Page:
Wednesday, 27 July 2011

First captures done

I made my first set of captures today - I'm not sure they are usable though since the act of role-playing the system use brought up a number of interesting issues :

Worn Camera Position
Mistry using Sixth Sense[1]
An option in regards to the camera position is to simply place it in the same position as used by Mistry. However my concerns here are 2 fold:

1) Design rationale. There is no design rationale as to the placement of the camera.I don't mean an extended examination of the rationale, just a simple overview of the thinking behind the placement.

2) Ergonomics. I can't help but think how uncomfortable that position is going to be to use for protracted periods of time (gorilla arm effect) or after a long day. Also in that position what about people with a high BMI - isn't the camera angle going to be greater than 90 degrees?

EDIT: Another couple of concerns in the back of my mind seem pertinent:

3) Social constraints. Having ones arms so far forwards is going to draw attention to system usage and quite frankly, looks peculiar. We don't tend to naturally gesture in an exaggerated fashion unless we are agitated or upset and I would suspect that people would feel uncomfortable using such a gestural style in public spaces.

4) Situational Awareness. One of the advantages of an "eyes-free" gestural system is the ability to improve situational awareness but concentrating on the performance of a gesture in front of the space requires attention to be placed on the gesture.

So I'm not convinced that a single forward facing camera is the best option for a WGI...or even that a monocular camera system is viable for the range of applications that have been demonstrated with Sixth Sense. While the position might be pragmatic, giving an evenly distributed view on both the users hands, the usability looks to be less than optimal in that position if we consider a wider range of users than your skinny MIT students and failed bodybuilders (moi)!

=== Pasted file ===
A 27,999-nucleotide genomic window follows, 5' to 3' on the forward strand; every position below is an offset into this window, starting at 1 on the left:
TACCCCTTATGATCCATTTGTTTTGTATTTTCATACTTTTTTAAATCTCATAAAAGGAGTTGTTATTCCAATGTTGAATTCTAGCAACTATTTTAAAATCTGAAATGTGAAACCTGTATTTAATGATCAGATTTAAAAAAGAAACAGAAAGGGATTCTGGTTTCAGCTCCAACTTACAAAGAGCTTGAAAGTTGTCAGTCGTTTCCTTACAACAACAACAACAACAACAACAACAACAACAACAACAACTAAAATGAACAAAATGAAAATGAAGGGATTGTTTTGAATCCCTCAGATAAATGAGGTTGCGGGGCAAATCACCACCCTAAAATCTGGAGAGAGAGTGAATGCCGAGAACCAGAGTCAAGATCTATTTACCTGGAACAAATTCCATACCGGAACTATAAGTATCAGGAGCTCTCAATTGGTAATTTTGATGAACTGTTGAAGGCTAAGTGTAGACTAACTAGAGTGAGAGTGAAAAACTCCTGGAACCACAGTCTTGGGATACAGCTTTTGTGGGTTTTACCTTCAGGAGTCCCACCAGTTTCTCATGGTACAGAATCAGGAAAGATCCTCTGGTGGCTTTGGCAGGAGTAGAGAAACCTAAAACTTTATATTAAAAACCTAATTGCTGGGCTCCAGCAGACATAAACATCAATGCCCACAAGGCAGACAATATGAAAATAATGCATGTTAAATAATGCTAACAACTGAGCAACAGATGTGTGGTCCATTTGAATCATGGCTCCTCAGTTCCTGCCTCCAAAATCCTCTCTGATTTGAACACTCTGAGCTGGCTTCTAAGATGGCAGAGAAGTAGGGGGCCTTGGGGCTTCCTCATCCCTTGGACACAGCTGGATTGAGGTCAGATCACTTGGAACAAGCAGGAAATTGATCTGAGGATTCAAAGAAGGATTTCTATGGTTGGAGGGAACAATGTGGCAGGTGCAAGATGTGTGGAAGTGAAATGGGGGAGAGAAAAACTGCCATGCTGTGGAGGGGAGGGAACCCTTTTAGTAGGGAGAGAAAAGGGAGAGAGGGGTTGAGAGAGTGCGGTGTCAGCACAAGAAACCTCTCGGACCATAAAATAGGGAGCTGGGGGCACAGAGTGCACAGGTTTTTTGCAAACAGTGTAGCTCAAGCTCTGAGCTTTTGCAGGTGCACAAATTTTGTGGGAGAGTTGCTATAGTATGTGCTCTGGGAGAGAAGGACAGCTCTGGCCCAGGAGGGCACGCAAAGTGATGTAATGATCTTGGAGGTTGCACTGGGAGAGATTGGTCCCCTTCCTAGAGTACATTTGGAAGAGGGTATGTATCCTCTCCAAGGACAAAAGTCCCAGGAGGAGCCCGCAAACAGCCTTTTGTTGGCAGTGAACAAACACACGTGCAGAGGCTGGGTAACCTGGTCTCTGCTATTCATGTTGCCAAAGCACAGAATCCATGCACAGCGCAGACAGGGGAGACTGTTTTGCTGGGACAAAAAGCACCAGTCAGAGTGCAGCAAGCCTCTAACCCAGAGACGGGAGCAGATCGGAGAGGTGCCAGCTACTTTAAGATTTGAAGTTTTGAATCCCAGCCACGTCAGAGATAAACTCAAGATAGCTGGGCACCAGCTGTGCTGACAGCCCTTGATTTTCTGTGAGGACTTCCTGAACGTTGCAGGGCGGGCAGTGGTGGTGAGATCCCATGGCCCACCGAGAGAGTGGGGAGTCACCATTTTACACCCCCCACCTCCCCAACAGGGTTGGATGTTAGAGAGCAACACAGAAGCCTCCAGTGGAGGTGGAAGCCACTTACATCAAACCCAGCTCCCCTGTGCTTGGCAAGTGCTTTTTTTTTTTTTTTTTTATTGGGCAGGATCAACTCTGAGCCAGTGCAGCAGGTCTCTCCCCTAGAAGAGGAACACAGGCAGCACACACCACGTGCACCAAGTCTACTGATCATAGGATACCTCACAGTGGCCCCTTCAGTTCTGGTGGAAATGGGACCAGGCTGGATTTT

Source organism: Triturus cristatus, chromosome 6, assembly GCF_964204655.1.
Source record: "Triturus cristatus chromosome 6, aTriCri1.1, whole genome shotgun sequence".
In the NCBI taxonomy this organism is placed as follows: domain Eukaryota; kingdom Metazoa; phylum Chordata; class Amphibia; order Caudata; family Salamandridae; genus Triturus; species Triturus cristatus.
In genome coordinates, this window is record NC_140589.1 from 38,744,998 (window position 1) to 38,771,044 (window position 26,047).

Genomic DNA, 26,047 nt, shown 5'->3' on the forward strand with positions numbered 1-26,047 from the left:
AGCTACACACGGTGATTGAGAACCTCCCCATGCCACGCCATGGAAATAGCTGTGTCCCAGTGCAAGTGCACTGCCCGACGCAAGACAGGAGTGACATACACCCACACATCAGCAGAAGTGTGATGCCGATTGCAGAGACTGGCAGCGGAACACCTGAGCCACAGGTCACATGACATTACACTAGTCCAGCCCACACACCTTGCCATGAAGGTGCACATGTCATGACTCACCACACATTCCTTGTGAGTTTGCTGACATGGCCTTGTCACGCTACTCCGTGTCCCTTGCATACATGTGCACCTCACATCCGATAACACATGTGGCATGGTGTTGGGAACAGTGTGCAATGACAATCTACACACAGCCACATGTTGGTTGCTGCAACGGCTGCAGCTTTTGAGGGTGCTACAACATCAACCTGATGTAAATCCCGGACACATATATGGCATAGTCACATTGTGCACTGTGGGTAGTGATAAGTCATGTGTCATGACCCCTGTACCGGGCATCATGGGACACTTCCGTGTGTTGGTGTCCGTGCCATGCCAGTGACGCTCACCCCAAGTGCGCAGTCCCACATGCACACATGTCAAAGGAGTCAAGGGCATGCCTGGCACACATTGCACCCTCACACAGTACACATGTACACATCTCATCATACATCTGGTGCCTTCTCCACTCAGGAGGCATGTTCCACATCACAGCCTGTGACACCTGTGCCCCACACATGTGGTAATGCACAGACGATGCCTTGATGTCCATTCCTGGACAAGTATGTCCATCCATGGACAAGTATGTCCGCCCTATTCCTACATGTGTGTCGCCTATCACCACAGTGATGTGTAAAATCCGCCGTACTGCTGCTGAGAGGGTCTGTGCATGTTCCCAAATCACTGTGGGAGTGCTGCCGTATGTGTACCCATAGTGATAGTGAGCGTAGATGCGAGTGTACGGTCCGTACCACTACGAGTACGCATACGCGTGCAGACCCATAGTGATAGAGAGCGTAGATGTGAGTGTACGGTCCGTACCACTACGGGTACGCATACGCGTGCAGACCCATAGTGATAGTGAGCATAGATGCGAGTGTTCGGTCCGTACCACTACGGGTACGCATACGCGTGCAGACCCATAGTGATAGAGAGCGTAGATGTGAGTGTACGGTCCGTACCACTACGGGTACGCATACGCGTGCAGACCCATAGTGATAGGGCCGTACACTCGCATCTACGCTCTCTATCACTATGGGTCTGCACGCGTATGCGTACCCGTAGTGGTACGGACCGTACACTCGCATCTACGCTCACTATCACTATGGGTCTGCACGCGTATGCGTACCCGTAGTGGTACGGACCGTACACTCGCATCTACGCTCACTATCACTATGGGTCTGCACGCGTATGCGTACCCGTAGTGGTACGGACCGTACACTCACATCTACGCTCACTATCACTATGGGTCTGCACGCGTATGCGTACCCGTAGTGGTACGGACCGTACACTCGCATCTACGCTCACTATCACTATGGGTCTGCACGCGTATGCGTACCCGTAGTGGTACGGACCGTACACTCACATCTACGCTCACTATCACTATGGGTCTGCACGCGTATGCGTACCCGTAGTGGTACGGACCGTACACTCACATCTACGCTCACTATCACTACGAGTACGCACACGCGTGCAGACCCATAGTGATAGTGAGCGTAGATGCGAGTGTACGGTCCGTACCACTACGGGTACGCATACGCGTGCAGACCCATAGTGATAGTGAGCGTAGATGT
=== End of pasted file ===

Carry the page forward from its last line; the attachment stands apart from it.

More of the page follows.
Field Of View
A "Natural" gesture pose?
I've thought for a while now though that  a serious drawback to the use of computer vision for WGIs is in the limited FOV for gestural input - if I could do some blue-sky research alongside this project it would probably be to use 2 cameras on motorised heads each dedicated to locating and tracking 1 hand but I just don't have the resources for that. But I DO have the resources to look at the use of 2 cameras, 1 focused down to capture gestures in a more natural position (hands at the sides) and one in the forward position. Of course a fish-eye lens is another option...(*sigh* oh for funding).

This of course led me to thinking about camera angles. As said, the lack of design rationale means we don't really know if there were particular benefits in the selection of the camera Mistry used ~ personally I'm working (initially) with the c910 for the widescreen angle and HD capture @ 30fps but I have a growing inclination to look at IR..but I digress. To help consider FOV and camera angles I put together a couple of illustrations.
 


Quite interesting to have a visual representation of just what angle (160 deg) is necessary to capture the hands in a natural gesture position and also observe the limitations of the forward facing camera in capturing anything more than the extremities of the hand. Another observation is that the hand seldom has more than the fingers over the 90 degree line, which might be useful....

Frame Rate
Going back to the difficulties I've been having with openCV frame rate is yet another issue. I know a lot of computer vision projects have been using the PS3Eye due to its ability to capture at 120FPS ~ obviously this provides a far clearer image of the region of interest on any given frame but the trade off is, of course, the resolution drops to 320x240. Still its one to be considered.

Anyways, quite a lot of food for thought....

1. image source : http://www.technologyreview.com/files/32476/mistry_portrait_x220.jpg)
2. Thanks to fuzzimo for the protractor.

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